To begin, it’s worth noting that Ryan does not seem to be “reasoning by structure” here — he seems to be arguing that, as a matter of customary international law, IHL prohibits arbitrary detention in NIAC. After all, he specifically mentions custom and “specially affected” states in the context of the Copenhagen Process. Moreover, he refers to the ICTY’s jurisdiction decision in Tadic both here and in his superb law-review article on security detention — and Tadic specifically based its (methodologically dubious) extension of IAC-based rules of IHL to NIAC on customary international law. As it said with regard to those rules (para. 127), “it cannot be denied that customary rules have developed to govern internal strife.”

If Ryan is claiming that IHL prohibits arbitrary detention in NIAC as a matter of customary international law, I have no theoretical objection to his argument. Indeed, as I’ll explain in my next post, my position is that international human rights law (IHRL) governs the regulation of detention in NIAC precisely because there are no contrary customary rules of IHL that can serve as the lex specialis of detention. If there are such customary rules, IHL may well displace IHRL (depending on how we understand the lex specialis principle).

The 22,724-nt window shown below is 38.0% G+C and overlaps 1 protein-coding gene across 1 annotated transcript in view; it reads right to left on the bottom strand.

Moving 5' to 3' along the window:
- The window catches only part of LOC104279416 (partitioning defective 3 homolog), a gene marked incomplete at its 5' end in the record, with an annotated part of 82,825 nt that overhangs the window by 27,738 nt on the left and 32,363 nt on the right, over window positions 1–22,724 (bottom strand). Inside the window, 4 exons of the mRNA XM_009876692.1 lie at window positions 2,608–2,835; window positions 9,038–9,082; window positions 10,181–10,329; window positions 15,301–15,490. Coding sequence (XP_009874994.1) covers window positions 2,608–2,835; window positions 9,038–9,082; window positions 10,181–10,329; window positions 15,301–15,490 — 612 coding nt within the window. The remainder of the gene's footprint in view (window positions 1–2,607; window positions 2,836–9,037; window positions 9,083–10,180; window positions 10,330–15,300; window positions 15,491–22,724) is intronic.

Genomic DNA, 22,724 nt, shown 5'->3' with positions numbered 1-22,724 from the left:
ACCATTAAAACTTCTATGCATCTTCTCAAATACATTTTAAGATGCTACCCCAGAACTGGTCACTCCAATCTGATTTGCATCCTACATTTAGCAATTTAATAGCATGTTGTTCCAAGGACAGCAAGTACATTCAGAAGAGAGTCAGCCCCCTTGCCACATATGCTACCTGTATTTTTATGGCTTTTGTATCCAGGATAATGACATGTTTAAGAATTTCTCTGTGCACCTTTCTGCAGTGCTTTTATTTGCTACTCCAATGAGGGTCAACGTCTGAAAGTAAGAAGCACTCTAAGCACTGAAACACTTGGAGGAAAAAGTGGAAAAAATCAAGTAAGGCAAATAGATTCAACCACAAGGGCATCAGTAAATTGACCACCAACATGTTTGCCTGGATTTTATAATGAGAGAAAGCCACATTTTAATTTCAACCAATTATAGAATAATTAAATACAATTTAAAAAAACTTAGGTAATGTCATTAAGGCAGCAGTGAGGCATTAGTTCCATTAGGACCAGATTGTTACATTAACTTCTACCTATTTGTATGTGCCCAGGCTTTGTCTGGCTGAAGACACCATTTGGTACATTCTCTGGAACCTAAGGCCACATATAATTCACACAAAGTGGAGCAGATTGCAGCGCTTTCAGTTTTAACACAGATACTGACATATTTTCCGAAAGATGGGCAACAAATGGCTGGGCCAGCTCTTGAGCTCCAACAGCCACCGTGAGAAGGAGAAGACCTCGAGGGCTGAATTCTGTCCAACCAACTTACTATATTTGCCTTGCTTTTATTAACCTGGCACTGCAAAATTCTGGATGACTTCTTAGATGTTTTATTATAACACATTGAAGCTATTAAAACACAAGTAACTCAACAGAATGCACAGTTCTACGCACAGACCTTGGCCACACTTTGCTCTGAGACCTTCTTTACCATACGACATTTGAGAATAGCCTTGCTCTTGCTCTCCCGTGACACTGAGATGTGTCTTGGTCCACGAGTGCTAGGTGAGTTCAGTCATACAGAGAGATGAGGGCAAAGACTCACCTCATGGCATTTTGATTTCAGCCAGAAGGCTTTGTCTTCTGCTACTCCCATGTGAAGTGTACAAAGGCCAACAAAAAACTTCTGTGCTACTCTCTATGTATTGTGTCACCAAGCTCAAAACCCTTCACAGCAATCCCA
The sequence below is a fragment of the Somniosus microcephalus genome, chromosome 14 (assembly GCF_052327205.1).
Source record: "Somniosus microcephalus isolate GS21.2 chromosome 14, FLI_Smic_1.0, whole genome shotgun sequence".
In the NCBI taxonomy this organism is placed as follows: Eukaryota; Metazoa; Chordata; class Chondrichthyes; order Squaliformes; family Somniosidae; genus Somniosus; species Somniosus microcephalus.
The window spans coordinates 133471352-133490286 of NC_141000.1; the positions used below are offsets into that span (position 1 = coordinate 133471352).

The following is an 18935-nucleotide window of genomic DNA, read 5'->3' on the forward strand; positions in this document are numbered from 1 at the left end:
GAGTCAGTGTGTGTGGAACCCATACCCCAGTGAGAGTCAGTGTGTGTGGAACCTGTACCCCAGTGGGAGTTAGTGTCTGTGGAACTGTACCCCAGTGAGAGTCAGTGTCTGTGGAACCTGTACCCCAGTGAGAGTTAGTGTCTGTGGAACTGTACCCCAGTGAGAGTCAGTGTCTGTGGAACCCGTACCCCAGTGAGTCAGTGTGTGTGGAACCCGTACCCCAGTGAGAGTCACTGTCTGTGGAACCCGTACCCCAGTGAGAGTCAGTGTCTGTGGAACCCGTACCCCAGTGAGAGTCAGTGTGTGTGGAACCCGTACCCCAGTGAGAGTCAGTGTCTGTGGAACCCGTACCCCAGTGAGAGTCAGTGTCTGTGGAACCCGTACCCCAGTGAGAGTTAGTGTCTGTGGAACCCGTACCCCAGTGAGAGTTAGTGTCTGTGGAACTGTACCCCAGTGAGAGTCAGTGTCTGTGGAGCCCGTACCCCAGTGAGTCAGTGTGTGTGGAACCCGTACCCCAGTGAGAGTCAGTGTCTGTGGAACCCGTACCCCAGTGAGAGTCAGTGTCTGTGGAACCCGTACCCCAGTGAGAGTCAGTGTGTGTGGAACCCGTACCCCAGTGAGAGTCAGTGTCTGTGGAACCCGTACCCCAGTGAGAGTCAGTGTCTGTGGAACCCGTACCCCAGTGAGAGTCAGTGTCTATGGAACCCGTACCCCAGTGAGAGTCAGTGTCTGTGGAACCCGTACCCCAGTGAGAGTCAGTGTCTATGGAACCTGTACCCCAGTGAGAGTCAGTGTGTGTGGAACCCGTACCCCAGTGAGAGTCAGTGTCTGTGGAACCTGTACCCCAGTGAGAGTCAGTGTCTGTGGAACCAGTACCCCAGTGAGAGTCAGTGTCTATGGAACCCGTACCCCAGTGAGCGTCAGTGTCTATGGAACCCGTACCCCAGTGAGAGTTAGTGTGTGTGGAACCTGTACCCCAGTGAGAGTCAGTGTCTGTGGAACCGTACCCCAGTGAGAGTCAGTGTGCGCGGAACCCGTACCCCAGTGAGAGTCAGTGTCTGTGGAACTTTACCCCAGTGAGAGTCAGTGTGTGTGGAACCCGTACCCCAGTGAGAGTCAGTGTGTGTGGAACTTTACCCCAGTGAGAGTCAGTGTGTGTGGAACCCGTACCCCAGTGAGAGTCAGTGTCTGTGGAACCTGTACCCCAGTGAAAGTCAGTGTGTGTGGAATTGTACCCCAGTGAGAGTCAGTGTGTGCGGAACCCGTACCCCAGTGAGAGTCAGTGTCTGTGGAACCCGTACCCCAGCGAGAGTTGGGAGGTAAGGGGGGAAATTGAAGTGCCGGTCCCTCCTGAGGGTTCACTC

That said, I take issue with Ryan’s claim that (as a matter of custom?) IHL prohibits arbitrary detention in NIAC — a standard that has no basis in the conventional IHL of NIAC and is normally associated with IHRL

The CIA Violated the Terrorist Bombing Convention

by Kevin Jon Heller

The Washington Post has a long article today about how Mossad and the CIA collaborated to blow up Hezbollah’s chief of international operations in 2008. Here are the key paragraphs:

On Feb. 12, 2008, Imad Mughniyah, Hezbollah’s international operations chief, walked on a quiet nighttime street in Damascus after dinner at a nearby restaurant. Not far away, a team of CIA spotters in the Syrian capital was tracking his movements.

As Mughniyah approached a parked SUV, a bomb planted in a spare tire on the back of the vehicle exploded, sending a burst of shrapnel across a tight radius. He was killed instantly.

The device was triggered remotely from Tel Aviv by agents with Mossad, the Israeli foreign intelligence service, who were in communication with the operatives on the ground in Damascus. “The way it was set up, the U.S. could object and call it off, but it could not execute,” said a former U.S. intelligence official.